The Argentine motive, it is believed in addition to making a beginning of forming a bloc of friendly nations, may have been to head off the quinine agreement and create a disturbance in which they could operate. Obviously, whatever undertakings or decrees the Junta or an unconstitutional successor thereof might make prior to or subsequent to recognition would have to be ratified by action of a Congress and President whose election is necessary to return Bolivia to a constitutional basis. The influence of Axis and Argentine elements has always seemed more effective in the Congress than elsewhere within the Government, and Congress might take such action with regard contracts and decrees of the old Government as to reopen all of them for renegotiation, thus providing an opportunity for larger quotas to Argentina, higher prices and less materials to the United States.

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A return to a status considered constitutional in Bolivia prior to elections, might be achieved if the Junta could arrange for the return of Peñaranda or Carrasco19 or more likely to have Baldivieso,20 who is in La Paz, assume his constitutional position as Acting President in the absence of the other two from the country. Such a solution is probably barred at the moment by the personal ambitions of Paz Estenssoro and Taborga.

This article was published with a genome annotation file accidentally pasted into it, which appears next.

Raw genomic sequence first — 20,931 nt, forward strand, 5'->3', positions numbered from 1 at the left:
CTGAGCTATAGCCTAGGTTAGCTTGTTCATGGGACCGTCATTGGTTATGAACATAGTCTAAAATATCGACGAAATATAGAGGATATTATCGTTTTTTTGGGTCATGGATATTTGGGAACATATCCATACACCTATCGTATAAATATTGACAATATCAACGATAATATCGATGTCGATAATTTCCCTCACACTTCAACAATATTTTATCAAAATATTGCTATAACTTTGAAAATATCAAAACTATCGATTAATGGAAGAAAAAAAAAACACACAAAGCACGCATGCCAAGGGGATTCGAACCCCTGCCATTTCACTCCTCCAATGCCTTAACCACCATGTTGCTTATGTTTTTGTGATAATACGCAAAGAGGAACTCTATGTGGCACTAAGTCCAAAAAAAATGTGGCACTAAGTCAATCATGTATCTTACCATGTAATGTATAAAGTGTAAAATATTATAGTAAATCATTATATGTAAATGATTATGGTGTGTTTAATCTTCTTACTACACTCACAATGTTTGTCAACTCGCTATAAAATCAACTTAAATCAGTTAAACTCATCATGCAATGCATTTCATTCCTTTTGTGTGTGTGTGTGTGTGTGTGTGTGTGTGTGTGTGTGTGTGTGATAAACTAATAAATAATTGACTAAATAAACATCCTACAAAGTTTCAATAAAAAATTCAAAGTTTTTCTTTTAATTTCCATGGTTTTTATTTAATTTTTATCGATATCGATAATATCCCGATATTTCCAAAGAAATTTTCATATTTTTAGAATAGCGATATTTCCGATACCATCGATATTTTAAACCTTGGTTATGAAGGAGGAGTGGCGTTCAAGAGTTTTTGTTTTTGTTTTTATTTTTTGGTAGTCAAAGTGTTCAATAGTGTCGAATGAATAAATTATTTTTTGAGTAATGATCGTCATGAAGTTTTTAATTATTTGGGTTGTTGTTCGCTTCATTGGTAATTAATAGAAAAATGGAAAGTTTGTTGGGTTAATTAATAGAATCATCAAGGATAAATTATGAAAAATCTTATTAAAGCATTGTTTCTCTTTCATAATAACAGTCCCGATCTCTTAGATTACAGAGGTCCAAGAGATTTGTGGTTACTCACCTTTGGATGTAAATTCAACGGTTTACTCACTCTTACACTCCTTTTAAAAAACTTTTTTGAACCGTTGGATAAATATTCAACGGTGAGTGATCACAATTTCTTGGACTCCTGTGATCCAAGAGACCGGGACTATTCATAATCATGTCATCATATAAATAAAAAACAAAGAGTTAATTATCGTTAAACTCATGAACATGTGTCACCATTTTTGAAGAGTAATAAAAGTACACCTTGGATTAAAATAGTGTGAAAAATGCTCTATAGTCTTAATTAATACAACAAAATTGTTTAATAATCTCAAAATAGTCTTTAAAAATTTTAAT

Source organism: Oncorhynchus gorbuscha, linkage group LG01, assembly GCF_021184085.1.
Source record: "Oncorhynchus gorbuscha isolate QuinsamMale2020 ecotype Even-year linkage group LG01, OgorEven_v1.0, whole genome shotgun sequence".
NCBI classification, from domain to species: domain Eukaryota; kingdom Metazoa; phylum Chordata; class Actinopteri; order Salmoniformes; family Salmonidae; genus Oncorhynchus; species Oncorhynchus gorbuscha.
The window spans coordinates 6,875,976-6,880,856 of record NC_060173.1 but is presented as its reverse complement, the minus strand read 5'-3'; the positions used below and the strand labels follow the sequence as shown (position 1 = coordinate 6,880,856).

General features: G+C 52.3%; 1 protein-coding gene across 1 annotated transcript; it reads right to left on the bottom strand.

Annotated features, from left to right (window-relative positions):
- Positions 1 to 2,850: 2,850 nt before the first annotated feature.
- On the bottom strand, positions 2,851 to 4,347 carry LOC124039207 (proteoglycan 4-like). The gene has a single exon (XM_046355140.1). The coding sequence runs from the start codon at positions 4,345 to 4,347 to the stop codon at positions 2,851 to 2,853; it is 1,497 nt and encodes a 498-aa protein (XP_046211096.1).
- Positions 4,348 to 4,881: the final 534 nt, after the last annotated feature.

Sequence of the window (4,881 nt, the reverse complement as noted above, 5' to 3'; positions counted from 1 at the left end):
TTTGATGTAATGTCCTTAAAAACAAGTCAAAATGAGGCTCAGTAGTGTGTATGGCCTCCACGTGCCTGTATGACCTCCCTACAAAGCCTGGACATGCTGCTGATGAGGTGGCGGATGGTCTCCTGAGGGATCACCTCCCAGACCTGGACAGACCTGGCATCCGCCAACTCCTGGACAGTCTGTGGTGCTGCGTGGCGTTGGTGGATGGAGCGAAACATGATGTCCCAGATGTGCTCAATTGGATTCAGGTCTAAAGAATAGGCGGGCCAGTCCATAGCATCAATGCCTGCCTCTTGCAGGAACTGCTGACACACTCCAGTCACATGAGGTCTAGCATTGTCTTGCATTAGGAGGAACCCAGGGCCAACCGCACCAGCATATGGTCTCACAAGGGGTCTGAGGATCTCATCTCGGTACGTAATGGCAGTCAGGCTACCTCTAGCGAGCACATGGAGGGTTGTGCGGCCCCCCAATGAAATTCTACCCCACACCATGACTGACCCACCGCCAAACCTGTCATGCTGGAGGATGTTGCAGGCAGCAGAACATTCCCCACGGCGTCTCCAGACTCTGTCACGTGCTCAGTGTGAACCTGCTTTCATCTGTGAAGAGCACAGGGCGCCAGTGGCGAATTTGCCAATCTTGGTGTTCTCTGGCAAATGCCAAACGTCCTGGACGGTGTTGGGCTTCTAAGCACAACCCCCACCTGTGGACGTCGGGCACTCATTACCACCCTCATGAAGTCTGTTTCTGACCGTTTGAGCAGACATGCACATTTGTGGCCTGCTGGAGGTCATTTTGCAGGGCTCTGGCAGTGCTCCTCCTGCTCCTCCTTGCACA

A prolonged period of nonrecognition may drive them to seek arrangements with Baldivieso. Recognition by Argentina alone, or by Argentina and Paraguay, for instance, is not thought to solve their problem as in an unrecognized status, they would fear the possible economic disorganization of blocking funds, including proceeds from tin purchases, or outright stoppage of tin purchases. The moral effect of nonrecognition of the great majority of the American nations would also be very strong. In the event the military reaches the conclusion that the civilians are not successful in handling the recognition problem, the military element might decide to oust the civilians. Civilians and Taborga are obviously concerned about this and will take precautions against surprise. If ousted, and they were able to do so, they might make some effort to create public disturbances possibly including violence against diplomatic missions, to discredit the military. They might also seek to bring forth a general, such as Rodríguez, to try to split the army influence at such a time. (See also my 2069, December 28, 6 p.m. on Rodríguez.)21 Prolonged nonrecognition is apt to cause considerable bitterness unless modus vivendi is established for current operations pending finding some means of returning to a constitutional status and, or, recognition.